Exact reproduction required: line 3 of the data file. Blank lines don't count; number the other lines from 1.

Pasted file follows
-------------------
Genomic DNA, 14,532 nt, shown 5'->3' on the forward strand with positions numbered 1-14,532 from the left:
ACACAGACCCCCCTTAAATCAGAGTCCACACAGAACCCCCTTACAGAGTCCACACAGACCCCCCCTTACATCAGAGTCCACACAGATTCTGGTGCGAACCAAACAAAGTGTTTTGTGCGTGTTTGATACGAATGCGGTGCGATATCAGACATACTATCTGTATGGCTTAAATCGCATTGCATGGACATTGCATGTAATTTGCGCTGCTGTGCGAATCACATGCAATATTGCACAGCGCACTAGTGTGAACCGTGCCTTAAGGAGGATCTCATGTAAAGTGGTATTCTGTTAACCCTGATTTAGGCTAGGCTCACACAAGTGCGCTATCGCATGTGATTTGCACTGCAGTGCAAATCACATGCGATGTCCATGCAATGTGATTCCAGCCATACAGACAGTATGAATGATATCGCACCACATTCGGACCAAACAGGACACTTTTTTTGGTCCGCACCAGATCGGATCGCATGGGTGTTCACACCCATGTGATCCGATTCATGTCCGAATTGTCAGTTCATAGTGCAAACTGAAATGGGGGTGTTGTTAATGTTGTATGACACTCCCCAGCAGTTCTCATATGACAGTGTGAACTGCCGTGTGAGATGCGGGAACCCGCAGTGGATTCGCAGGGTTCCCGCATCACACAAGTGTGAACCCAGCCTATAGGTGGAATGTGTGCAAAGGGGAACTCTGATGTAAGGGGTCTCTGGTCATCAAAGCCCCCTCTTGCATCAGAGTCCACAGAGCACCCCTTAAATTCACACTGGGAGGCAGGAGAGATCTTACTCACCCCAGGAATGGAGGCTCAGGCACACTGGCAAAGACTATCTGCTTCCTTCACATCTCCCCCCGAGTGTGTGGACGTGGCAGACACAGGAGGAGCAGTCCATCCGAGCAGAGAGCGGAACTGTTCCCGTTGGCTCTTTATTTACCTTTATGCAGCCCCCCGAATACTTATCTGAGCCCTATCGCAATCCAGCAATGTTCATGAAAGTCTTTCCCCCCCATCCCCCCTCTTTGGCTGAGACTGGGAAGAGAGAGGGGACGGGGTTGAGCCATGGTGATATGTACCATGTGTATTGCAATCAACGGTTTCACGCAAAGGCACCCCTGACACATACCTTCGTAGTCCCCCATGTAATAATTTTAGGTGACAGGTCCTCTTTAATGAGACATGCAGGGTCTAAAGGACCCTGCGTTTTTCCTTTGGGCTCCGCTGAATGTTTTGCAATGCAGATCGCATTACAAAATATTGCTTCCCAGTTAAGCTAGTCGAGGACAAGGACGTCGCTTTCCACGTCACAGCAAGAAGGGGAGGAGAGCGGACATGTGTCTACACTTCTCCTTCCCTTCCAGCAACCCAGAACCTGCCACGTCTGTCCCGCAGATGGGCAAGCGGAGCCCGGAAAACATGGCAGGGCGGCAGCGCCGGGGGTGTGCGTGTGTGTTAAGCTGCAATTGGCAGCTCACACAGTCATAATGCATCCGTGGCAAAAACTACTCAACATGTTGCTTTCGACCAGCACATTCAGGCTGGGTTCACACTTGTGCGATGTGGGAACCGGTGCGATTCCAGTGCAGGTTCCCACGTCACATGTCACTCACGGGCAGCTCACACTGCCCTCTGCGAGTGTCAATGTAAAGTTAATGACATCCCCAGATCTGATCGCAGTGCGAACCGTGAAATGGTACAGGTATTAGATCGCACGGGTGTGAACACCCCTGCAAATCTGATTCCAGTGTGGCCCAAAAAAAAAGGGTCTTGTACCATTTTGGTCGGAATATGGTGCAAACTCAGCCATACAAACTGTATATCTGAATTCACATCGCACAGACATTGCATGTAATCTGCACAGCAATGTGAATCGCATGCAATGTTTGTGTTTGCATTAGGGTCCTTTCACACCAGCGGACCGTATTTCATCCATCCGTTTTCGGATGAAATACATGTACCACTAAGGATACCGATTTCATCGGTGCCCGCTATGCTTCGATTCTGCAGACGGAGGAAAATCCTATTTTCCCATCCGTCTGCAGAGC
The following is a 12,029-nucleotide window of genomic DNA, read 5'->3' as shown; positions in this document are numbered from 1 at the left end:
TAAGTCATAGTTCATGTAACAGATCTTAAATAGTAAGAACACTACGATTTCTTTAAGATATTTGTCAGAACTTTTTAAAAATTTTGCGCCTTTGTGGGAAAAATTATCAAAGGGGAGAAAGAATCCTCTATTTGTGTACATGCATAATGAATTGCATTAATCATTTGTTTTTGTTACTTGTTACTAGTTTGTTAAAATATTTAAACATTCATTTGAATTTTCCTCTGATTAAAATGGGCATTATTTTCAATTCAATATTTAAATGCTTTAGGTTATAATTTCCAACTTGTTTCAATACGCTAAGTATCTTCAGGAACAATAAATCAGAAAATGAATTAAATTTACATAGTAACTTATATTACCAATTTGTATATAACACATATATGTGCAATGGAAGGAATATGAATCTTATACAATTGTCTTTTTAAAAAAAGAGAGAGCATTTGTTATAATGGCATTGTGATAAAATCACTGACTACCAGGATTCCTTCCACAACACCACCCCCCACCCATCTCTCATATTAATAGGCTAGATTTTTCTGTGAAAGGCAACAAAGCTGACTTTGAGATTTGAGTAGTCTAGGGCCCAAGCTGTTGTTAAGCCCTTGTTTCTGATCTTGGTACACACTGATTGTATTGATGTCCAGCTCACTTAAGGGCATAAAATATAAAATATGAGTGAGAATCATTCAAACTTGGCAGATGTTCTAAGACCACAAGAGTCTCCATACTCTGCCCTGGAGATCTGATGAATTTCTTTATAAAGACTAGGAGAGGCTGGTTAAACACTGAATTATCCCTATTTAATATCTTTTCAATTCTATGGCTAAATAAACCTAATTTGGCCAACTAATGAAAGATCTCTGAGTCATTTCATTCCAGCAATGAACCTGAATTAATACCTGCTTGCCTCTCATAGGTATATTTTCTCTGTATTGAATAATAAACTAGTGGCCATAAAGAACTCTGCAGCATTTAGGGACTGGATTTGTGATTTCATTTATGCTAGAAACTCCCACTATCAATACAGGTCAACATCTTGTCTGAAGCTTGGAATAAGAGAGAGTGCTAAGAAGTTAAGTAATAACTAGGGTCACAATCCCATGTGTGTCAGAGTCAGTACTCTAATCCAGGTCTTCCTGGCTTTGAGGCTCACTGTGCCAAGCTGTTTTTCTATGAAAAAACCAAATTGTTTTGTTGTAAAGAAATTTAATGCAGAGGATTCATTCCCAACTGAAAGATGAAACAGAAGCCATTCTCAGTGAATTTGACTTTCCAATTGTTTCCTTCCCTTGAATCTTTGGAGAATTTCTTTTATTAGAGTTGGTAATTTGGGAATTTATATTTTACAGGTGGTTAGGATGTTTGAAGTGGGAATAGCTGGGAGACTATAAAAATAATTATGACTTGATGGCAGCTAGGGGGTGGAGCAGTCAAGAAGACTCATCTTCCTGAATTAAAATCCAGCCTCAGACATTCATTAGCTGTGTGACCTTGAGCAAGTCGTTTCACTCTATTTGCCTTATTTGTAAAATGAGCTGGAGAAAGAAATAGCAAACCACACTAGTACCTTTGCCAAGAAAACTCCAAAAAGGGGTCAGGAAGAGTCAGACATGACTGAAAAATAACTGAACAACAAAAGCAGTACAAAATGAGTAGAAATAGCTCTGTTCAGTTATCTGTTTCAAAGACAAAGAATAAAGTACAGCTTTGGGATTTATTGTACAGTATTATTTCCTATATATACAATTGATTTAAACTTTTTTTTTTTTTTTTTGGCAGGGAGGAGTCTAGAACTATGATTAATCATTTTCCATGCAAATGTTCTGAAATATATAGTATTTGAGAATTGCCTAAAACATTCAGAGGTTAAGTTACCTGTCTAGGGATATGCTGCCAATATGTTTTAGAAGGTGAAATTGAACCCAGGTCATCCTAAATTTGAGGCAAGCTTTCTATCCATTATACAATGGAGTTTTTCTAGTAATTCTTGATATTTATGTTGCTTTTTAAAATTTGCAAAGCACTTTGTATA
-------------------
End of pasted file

The following is a 12,029-nucleotide window of genomic DNA, read 5'->3' as shown; positions in this document are numbered from 1 at the left end: